Integral
calculus 

The
definite and indefinite integrals 
Properties of the definite integral 
The definite integral
over interval of zero length 
Reverse
order of integration 
The constant multiple rule 
The integral of the sum or difference of two functions 
Internal addition of the definite integral 
The definite integral of an odd function 
The definite integral of an even function 
The definite integral of a nonnegative and nonpositive functions 
Relationship of the definite integrals of two functions over the same
interval of integration 
Absolute integrability 
The mean value theorem 
The average value of a function over the given interval 






Properties
of the definite integral 
1)
The definite integral
over interval of zero length 
Since
the definite integral we evaluate as the limit of Riemann sums, the
basic properties of limits hold for integrals
as well. 
Thus, the limit of Riemann sums show
the first property


as
the upper limit b
tends to lower limit a,
written b
®
a. 

2)
Reverse
order of integration 
By
reversing the upper and lower limits of integration to b
< a, that is, passing
through the xaxis
from a
to b in
opposite direction, each difference, x_{1}

a, x_{2} 
x_{1}, . . . , b 
x_{n}_{
 1}
of Riemann sums becomes negative
while function values, f
(x_{i}')
can stay unchanged, therefore 

The definite integral
changes sign if the limits of integration interchange. 

3)
The constant multiple rule 
Suppose
f
(x) is integrable over the
interval [a,
b] and c
is any real number, then c
f
(x) is integrable over
[a,
b] such that 

If
integrand is multiplied by a constant, we can factor out the constant. 

4)
The integral of the sum or difference of two functions 
Suppose
f(x)
and g(x)
are integrable over the
interval [a,
b] then 

The
integral of the sum or difference of two functions is the sum or
difference of the integrals of each function 

5)
Internal addition of the definite integral 
Suppose
f
(x)
is integrable over the
interval [a,
b] and c
is a point inside the interval, i.e., a
< c < b then, the
additive
property of the definite integral holds 

Let
for example c
lies outside the interval such that c
< a < b, and
assume f
(x)
is integrable over the
interval [c,
b] then, 

Therefore,
the above rule holds for any arrangement of three points, a,
b
and c. 

6)
The definite integral of an odd function 
If
the integrand is an odd function f
(x) = 
f
(x),
the graph of which is symmetrical about the origin, with the
interval of integration [
a,
a],
then 


7)
The definite integral of an even function 
If
the integrand is an even function f
(x) = 
f
(x), the graph of
which is symmetrical about the yaxis,
with the
interval of integration [
a,
a],
then 


8)
The definite integral of a nonnegative and nonpositive functions 
Suppose
f
(x)
is integrable over the
interval [a,
b] and f
(x) >
0 but not identically
equal to zero, then 

If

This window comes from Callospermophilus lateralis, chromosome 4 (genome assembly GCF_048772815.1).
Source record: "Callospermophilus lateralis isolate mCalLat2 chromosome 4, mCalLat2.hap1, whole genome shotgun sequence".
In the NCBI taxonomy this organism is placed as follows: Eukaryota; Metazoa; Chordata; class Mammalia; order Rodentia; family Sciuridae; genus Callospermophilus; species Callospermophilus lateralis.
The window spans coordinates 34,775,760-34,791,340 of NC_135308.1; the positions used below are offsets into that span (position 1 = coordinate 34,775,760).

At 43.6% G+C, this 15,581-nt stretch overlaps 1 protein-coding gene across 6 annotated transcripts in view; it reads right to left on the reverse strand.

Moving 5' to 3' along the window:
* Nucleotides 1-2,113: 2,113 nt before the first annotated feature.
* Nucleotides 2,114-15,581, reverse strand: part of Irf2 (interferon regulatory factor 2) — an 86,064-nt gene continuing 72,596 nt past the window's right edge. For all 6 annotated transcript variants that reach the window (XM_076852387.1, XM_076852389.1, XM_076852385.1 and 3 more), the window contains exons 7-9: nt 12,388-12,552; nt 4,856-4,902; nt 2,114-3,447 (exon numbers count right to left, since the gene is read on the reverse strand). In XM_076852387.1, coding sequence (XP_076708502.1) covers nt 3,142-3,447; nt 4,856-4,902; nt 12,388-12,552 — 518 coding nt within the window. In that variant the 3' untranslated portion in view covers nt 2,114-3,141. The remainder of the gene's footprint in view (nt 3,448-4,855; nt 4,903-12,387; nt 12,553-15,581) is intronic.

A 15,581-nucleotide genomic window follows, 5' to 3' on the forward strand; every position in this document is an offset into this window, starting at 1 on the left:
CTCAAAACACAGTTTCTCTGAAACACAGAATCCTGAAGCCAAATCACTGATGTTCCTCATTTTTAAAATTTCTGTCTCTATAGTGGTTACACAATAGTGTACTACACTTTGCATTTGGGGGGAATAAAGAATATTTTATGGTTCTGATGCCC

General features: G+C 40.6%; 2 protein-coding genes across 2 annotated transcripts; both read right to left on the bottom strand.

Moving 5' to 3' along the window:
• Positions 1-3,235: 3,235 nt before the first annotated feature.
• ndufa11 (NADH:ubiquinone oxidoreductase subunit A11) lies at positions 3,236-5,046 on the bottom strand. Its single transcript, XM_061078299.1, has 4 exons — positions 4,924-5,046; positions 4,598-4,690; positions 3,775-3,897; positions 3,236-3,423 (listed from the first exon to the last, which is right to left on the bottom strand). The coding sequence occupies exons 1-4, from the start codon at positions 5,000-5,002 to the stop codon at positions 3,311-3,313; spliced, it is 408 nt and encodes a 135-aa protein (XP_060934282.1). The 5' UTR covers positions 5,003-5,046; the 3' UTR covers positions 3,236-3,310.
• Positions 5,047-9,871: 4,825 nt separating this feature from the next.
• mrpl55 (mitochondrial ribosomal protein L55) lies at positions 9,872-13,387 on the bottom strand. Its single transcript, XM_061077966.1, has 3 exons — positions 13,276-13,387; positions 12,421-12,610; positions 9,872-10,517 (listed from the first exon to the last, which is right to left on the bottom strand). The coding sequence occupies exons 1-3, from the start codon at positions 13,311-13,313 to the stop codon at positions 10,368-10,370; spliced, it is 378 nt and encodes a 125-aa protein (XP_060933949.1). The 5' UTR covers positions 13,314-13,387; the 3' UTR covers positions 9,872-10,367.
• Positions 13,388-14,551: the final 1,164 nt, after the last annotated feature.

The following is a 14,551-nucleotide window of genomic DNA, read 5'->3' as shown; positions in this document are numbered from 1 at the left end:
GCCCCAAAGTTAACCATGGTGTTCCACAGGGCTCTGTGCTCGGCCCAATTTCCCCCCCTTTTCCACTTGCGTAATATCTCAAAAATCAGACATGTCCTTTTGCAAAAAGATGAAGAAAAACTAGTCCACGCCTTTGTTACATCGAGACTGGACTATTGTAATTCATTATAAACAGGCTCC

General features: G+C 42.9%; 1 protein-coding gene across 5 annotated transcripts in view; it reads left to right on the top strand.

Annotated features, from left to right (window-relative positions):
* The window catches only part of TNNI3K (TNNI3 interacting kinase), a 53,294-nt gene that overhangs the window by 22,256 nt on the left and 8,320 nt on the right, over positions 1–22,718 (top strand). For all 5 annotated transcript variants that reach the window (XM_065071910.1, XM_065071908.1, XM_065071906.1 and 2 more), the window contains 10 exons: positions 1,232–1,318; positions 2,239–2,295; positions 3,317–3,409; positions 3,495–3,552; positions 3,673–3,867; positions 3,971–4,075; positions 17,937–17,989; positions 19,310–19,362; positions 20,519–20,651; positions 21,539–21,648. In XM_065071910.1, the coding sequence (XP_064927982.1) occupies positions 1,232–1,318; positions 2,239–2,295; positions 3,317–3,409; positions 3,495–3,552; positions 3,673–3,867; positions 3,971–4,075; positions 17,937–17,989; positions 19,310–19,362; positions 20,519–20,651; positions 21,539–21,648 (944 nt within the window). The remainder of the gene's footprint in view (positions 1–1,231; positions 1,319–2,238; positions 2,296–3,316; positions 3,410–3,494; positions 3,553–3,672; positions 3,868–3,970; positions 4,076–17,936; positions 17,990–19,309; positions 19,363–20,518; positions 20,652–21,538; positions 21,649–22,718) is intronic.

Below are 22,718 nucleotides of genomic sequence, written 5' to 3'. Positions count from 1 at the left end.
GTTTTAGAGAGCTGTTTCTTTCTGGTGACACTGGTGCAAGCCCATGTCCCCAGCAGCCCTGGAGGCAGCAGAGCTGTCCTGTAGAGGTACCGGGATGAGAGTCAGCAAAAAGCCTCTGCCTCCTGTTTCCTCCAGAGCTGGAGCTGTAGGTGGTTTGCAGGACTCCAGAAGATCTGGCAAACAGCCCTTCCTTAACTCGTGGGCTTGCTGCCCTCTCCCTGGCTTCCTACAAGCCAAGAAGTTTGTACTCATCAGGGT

f
(x)
is integrable over the
interval [a,
b] and f
(x) <
0 but not identically
equal to zero, then 


9)
Relationship of the definite integrals of two functions over the same
interval of integration 
Suppose
f
(x) and g
(x) are integrable over the
interval [a,
b] and f
(x) >
g
(x) for all x
in [a,
b], then 


10)
Absolute integrability 
Suppose
f
is integrable over the
interval [a,
b], it can be shown
that  f
(x) is also
integrable on [a,
b] 

Since,


f
(x) <
f
(x) <

f
(x), then 

what
means the same as the above. 

11)
The mean value theorem 
Suppose f
(x)
is integrable over the
interval [a,
b] and m
and M
are minimal and maximal value of the function,
that is m
<
f
(x) <
M
for all x
in [a,
b], then 

Geometric
meaning of the above inequality is that the area under the graph of f
(x) over the
interval [a,
b] is contained inside
the rectangles with the same base (b

a)
and of the heights m
and M. 
Since f
(x)
is continuous in the
interval [a,
b] it 
takes at least
one time each value between m
and M 
inside the interval. 
Therefore, there is at least one
value x
inside the 
interval [a,
b] such that 

meaning, there
exists the rectangle with the base 



(b

a)
and a height f
(x)
whose area equals the area under the graph of f
(x) over the
interval [a,
b]. 

12)
The average value of a function over the given interval 
For
a continuous function f
over an
interval [a,
b], the average value
of f
(x) is defined as 

Thus,
the average value of a function f
(x) over an
interval [a,
b] is equal to some
value of the function between
its minimal and maximal value inside the interval, as shows the above
figure. 

The
indefinite
integral 
Assume
the lower limit a
of an integral is fixed and the upper limit is changing. Then, starting
from the fixed
ordinate at a,
also changes the area A
under the curve as its endpoint ordinate moves parallel. 
As
we evaluate the integral over an interval whose 
righthand endpoint x
changes, the actual value of the 
area is
a function of x
usually denoted F(x),
so that 

The integral F(x)
is called the indefinite integral of f(x). 
Note
that the variable of integration is replaced by the 
letter t
as x now denotes the upper limit. 



Note also that, the value of the above integral will change whether
lower or upper limit of integration changes. 
So for example, we choose other fixed point a_{1}
instead of a,
such that
a_{1}
> a then 


Thus, as the point a_{1}
can be placed anywhere inside the interval [a,
x], the same function
f (x)
has infinite number
of indefinite integrals that differ only in a constant value F_{0}
that correspond to any chosen area
over the
interval [a,
a_{1}],
as shows the above figure. 









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